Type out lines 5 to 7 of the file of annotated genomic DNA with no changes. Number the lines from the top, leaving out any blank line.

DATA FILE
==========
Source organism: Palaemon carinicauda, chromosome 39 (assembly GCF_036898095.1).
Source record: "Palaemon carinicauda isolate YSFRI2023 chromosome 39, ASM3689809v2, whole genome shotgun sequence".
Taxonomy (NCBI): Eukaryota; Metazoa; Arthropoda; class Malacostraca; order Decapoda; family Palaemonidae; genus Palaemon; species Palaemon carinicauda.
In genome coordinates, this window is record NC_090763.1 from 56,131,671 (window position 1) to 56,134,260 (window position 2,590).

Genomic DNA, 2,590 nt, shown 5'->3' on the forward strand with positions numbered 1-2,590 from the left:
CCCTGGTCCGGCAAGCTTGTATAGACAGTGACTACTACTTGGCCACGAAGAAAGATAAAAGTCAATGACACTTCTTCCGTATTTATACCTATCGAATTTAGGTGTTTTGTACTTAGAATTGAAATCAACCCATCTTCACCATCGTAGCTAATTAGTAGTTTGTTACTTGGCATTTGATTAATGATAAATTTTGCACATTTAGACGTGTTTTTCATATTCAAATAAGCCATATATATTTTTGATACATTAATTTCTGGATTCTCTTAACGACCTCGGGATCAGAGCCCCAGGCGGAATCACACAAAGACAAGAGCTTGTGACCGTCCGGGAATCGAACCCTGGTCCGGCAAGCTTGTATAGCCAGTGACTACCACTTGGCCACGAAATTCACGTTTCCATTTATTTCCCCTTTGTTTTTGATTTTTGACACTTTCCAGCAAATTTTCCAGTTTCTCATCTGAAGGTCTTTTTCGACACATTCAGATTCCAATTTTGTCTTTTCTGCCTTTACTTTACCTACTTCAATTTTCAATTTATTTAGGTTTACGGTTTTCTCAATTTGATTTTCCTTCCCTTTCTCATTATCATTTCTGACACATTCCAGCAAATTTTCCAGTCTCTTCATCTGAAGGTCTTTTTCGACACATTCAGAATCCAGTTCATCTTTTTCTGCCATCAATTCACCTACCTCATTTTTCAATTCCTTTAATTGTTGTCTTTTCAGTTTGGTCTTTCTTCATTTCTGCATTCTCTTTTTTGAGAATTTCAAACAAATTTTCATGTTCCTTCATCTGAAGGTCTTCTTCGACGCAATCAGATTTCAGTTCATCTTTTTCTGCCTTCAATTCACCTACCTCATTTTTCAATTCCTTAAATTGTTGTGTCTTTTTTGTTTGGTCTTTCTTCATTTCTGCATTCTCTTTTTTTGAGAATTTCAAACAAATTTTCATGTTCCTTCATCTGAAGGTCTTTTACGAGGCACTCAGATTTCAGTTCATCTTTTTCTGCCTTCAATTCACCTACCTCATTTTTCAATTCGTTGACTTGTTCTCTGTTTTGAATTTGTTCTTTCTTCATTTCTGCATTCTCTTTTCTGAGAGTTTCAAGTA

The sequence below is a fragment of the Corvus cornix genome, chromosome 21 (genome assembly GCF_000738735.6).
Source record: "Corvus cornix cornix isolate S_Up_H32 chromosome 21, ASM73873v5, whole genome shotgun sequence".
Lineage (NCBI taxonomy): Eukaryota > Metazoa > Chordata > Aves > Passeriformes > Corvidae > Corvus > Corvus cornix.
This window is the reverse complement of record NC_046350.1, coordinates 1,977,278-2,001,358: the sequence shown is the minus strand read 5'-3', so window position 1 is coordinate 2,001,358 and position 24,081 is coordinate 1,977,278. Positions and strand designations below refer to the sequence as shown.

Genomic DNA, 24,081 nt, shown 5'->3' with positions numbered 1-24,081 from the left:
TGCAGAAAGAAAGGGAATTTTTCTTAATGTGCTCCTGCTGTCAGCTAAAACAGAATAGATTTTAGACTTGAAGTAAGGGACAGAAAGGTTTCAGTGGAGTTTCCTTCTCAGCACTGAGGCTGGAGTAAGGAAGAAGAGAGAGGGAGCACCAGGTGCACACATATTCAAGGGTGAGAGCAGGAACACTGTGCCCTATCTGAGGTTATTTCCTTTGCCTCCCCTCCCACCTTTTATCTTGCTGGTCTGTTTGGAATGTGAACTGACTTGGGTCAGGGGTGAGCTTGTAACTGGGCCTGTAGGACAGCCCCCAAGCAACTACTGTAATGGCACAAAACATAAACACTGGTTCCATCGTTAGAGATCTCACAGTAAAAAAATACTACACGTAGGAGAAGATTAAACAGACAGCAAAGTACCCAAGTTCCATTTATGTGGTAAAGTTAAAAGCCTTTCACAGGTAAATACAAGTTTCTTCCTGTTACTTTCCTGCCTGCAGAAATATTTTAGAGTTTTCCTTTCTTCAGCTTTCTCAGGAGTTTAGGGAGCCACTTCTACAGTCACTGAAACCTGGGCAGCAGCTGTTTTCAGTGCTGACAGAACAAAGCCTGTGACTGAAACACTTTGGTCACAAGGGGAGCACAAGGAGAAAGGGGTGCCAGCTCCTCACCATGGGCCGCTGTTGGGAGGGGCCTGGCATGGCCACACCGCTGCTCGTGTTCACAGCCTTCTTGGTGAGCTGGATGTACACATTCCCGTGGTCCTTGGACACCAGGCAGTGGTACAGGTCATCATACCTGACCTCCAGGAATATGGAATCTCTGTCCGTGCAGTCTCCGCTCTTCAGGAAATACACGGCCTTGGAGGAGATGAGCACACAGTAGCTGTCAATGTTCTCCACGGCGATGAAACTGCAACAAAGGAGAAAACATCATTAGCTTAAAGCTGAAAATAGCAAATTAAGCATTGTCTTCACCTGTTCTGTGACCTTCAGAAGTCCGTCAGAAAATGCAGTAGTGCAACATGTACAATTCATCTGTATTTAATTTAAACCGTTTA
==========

Genomic DNA, 2,590 nt, shown 5'->3' on the forward strand with positions numbered 1-2,590 from the left:
CCCTGGTCCGGCAAGCTTGTATAGACAGTGACTACTACTTGGCCACGAAGAAAGATAAAAGTCAATGACACTTCTTCCGTATTTATACCTATCGAATTTAGGTGTTTTGTACTTAGAATTGAAATCAACCCATCTTCACCATCGTAGCTAATTAGTAGTTTGTTACTTGGCATTTGATTAATGATAAATTTTGCACATTTAGACGTGTTTTTCATATTCAAATAAGCCATATATATTTTTGATACATTAATTTCTGGATTCTCTTAACGACCTCGGGATCAGAGCCCCAGGCGGAATCACACAAAGACAAGAGCTTGTGACCGTCCGGGAATCGAACCCTGGTCCGGCAAGCTTGTATAGCCAGTGACTACCACTTGGCCACGAAATTCACGTTTCCATTTATTTCCCCTTTGTTTTTGATTTTTGACACTTTCCAGCAAATTTTCCAGTTTCTCATCTGAAGGTCTTTTTCGACACATTCAGATTCCAATTTTGTCTTTTCTGCCTTTACTTTACCTACTTCAATTTTCAATTTATTTAGGTTTACGGTTTTCTCAATTTGATTTTCCTTCCCTTTCTCATTATCATTTCTGACACATTCCAGCAAATTTTCCAGTCTCTTCATCTGAAGGTCTTTTTCGACACATTCAGAATCCAGTTCATCTTTTTCTGCCATCAATTCACCTACCTCATTTTTCAATTCCTTTAATTGTTGTCTTTTCAGTTTGGTCTTTCTTCATTTCTGCATTCTCTTTTTTGAGAATTTCAAACAAATTTTCATGTTCCTTCATCTGAAGGTCTTCTTCGACGCAATCAGATTTCAGTTCATCTTTTTCTGCCTTCAATTCACCTACCTCATTTTTCAATTCCTTAAATTGTTGTGTCTTTTTTGTTTGGTCTTTCTTCATTTCTGCATTCTCTTTTTTTGAGAATTTCAAACAAATTTTCATGTTCCTTCATCTGAAGGTCTTTTACGAGGCACTCAGATTTCAGTTCATCTTTTTCTGCCTTCAATTCACCTACCTCATTTTTCAATTCGTTGACTTGTTCTCTGTTTTGAATTTGTTCTTTCTTCATTTCTGCATTCTCTTTTCTGAGAGTTTCAAGTA

The sequence below is a fragment of the Corvus cornix genome, chromosome 21 (genome assembly GCF_000738735.6).